I DIDN’T TAKE A PICTURE because it would have just been weird. I had succumbed to a single item listed near the bottom of the menu at the ranch-style restaurant just outside Etna, California: Hot home made cinnamon roll - $3.50.
ETNA, CALIFORNIA is one of those Rod Serling types of places where, if you stop, you find yourself in a town frozen in decades-back time. At 8:15 on this morning, a man walked his saddled horse down the right-hand side of Main Street. He tipped his ball cap as I passed. There was a lot with “barn find” automobiles, the likes of which might be advertised on E-bay. Except that these cars appeared to have run recently. The 50s era Nash was not choked with weeds. The ‘55 Ford likewise. A five-window Chevy truck – green – sat ready for whatever the day might require. There’s a Sears and Roebuck catalog store on one corner and a trim Methodist Church on another. I’m sure if I’d cut the engine, I would have heard Opie whistling on his way to the fishing hole.
Etna, it seemed to me, is a little chunk of yesterday nestled among cattle ranches and hay acreage at the base of the Marble Mountains in far northwestern California.
“SO. HOW ARE THE CINNAMON ROLLS?” I asked the my-age waitress working the counter where I sat.
“I never ate one,” she replied. Her voice sounded experienced, like she’d attempted too many high notes in her time. Or maybe she was a smoker. “But folks seem to like ‘em.”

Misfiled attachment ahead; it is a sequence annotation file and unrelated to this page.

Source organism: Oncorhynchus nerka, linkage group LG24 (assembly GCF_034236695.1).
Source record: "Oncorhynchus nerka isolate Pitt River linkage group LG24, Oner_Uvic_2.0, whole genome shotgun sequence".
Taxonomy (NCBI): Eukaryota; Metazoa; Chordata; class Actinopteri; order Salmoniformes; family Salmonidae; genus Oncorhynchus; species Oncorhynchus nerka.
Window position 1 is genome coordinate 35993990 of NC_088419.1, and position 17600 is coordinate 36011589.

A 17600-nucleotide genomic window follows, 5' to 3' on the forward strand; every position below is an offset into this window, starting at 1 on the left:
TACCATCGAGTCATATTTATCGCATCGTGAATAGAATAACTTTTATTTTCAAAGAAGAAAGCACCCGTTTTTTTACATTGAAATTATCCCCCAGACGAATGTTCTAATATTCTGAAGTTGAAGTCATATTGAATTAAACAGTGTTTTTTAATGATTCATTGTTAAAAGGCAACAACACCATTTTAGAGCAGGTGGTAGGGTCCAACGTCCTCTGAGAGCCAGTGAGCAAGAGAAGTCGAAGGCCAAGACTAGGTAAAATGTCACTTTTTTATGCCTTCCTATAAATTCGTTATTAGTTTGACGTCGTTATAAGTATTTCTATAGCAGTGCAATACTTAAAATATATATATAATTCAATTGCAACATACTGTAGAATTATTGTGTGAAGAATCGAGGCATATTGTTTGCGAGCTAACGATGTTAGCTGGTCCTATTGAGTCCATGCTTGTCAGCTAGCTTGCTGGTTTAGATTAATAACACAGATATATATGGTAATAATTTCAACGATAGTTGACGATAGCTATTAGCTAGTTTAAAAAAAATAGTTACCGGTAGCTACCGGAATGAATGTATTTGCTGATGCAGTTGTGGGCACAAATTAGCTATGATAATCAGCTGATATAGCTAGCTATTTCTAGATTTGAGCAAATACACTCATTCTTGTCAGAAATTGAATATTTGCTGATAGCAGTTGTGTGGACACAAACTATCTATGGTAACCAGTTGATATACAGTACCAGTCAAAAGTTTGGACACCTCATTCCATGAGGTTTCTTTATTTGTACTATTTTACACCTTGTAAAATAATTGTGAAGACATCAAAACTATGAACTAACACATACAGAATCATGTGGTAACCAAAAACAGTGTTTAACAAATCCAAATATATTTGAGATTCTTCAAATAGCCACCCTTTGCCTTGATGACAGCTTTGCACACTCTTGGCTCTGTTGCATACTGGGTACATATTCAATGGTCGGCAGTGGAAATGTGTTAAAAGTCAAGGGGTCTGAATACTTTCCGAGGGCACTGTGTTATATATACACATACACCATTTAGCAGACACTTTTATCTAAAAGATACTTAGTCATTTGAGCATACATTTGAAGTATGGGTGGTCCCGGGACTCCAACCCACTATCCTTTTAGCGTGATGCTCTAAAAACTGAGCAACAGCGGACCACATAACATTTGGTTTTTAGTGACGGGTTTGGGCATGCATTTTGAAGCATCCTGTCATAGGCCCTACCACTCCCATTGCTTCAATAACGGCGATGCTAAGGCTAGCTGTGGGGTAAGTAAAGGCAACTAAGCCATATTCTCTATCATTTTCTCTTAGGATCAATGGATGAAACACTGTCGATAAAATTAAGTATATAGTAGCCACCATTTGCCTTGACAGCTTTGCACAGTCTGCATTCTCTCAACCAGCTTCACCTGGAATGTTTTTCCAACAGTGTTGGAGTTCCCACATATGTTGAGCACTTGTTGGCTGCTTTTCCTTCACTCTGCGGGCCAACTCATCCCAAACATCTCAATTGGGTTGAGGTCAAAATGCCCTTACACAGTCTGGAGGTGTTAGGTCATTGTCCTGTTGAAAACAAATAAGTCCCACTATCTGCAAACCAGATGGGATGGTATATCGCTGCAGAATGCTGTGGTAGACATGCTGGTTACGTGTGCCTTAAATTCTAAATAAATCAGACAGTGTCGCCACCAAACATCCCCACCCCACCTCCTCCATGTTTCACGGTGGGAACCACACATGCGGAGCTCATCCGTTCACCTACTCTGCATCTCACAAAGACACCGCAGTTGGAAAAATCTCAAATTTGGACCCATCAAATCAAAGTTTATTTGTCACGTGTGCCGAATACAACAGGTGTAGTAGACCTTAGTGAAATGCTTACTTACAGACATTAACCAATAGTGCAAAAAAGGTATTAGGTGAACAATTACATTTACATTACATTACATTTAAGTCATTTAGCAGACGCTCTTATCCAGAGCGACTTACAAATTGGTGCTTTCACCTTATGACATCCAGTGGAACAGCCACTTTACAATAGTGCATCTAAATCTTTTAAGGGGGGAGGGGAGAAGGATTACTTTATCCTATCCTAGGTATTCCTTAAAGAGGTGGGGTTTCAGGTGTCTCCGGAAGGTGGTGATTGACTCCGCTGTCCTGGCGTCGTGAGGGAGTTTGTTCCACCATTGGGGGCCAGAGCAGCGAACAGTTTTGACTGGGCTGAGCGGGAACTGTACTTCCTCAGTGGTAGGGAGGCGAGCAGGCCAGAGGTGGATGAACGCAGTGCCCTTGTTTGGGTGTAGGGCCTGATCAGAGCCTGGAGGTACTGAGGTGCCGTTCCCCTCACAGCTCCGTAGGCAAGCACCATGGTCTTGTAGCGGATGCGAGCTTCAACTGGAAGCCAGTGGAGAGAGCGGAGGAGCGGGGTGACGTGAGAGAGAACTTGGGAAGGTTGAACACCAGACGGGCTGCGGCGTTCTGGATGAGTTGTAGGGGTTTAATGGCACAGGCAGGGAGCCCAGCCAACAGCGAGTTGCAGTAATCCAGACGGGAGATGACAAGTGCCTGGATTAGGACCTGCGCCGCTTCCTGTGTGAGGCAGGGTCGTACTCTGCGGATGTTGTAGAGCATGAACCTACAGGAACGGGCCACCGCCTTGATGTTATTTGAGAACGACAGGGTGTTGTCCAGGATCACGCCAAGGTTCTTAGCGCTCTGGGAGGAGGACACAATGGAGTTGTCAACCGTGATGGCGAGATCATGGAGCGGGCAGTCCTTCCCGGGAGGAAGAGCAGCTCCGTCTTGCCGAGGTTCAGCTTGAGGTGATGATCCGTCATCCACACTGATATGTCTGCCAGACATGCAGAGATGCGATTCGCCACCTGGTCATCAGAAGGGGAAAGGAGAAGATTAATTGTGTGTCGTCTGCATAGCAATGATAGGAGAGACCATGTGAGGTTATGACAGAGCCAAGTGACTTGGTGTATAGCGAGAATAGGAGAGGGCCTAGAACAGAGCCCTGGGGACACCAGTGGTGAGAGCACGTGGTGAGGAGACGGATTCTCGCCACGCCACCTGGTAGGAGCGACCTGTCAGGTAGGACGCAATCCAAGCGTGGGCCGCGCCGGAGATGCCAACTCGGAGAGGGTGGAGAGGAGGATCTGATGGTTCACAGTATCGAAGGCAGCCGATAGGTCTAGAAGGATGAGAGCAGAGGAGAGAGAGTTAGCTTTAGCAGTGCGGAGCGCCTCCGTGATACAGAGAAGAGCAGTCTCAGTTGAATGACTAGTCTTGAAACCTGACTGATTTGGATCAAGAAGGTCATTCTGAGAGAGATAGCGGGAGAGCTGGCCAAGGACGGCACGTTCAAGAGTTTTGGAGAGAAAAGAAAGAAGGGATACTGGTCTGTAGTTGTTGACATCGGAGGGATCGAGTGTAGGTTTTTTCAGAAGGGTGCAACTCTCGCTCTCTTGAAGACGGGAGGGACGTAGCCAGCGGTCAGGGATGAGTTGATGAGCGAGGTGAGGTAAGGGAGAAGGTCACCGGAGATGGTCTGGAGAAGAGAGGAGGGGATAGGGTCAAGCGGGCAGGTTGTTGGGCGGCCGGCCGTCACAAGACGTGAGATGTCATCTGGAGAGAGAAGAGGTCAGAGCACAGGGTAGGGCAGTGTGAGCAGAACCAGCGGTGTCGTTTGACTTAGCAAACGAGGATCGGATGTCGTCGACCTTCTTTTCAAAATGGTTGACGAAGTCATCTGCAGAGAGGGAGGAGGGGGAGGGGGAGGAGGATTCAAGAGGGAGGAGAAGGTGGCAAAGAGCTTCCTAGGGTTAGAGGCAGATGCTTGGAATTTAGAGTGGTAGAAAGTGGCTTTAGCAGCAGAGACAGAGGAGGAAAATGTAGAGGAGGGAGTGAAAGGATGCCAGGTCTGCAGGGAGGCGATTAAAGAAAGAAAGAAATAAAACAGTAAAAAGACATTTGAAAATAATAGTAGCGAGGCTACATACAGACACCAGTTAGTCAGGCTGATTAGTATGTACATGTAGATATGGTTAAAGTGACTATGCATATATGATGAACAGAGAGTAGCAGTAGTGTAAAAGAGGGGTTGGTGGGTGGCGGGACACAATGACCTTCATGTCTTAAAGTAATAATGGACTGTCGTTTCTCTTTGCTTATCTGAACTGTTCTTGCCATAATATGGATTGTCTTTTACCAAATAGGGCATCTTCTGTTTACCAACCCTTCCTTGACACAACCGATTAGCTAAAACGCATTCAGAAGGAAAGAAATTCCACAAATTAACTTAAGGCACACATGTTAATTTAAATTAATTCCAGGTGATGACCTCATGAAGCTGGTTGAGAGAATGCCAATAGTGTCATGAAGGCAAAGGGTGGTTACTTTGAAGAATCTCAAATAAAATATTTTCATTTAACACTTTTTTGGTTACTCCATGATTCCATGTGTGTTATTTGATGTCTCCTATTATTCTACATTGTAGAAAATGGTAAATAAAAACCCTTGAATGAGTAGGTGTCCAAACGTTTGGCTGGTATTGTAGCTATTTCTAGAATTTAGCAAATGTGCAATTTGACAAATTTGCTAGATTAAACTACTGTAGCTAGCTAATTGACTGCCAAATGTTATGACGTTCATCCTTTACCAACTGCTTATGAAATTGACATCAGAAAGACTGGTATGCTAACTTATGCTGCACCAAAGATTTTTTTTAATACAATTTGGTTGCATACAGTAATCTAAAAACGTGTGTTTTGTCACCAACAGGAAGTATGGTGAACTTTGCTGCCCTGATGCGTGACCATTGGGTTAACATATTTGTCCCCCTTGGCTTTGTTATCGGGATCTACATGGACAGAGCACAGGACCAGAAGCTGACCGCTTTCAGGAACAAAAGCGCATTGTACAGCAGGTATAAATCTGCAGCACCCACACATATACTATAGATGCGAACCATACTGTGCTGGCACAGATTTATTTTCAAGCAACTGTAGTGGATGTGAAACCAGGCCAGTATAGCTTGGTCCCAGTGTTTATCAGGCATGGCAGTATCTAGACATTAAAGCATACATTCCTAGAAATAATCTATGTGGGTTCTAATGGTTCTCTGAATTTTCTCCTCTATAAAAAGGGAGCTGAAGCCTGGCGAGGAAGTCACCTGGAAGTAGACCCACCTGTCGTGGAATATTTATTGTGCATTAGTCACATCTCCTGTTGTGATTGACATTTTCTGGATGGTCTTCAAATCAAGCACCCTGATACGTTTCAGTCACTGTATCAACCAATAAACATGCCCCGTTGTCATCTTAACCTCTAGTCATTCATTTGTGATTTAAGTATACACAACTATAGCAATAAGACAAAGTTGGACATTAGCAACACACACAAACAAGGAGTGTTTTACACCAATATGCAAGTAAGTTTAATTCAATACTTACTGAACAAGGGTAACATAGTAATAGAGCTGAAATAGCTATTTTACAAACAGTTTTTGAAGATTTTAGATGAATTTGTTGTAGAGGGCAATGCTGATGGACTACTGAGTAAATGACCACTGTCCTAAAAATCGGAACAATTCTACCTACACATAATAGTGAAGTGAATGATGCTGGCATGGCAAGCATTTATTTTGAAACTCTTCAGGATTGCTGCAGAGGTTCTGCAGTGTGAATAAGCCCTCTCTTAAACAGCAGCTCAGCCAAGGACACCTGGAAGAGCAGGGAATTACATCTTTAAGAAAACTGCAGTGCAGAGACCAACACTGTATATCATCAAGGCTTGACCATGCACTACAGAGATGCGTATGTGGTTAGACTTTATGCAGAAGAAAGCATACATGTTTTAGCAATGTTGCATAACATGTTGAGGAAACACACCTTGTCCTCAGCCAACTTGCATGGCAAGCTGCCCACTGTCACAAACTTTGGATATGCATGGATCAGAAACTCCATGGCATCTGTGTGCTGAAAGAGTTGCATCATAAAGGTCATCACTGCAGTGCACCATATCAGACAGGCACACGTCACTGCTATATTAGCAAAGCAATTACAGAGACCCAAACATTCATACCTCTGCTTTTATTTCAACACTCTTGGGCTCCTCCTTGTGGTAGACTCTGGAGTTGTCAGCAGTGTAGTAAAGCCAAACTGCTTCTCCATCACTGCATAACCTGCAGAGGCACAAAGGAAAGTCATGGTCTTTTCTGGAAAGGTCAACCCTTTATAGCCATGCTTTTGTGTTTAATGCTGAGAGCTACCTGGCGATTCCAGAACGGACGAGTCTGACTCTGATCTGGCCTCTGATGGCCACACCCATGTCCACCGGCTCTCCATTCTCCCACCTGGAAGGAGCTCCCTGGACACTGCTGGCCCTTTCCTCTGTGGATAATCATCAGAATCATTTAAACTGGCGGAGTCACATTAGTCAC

The confection came out of a freezer that was pressed against the wall behind the counter. I thought about changing my order, but the woman was quick to strip away the plastic wrap and pop it into a waiting microwave. I slugged down the better part of my first cup of Farmer Brothers as the oven slowly worked its magic. On cue, the woman removed the pastry, backside toward me, and doctored it with something. Turning my way she half slid, half placed the small plate in front of me. She did not say “Enjoy.” Or Bon Apetite.
In front of me lay a mountain. Not as high as one of the peaks of the Marbles that looked down on this berg, but a mountain nonetheless. One not quite able to fit on its dish. One dripping with icing that flowed like summer snowmelt onto the Formica counter. A fork wrapped in a paper napkin slid my way and clanked against the plate.
“BREAKFAST” proved to be cinnamony, with a golden, crusty exterior and a bit more than sweet enough. It would last longer than the amount of time required to thoroughly read the local newspaper out of Yreka. The yeasty quality to the bread offered a nice tang to the palate. Its tenure in the microwave warmed the thing without rendering it rubbery. I liked it. A lot.
The woman returned to refill my coffee for about the third time. By then, I’d slid the remains of the roll away from me. “One more bite,” I told her, “and it’d have killed me.”
“Yeah, well, you’da died happy,” she said. “That’s all you can ask for.”
Then she added: “That’s why I smoke.”
RIDING DOWN HIGHWAY 3, I thought for too many moments about the difference between lung cancer/emphysema and effects of simply over eating on rare occasion. Her comment had taken just a little bit of the sweet out of the sweet roll, making me wish I’d opted for the egg-white vegetable omelet with a side of sourdough. No butter, thank you.
I’d tipped handsomely when I left, but after fifteen miles or so, I knew I’d need to keep searching for the perfect cinnamon roll. One that didn’t come with a death wish.
Church of the Open Road Press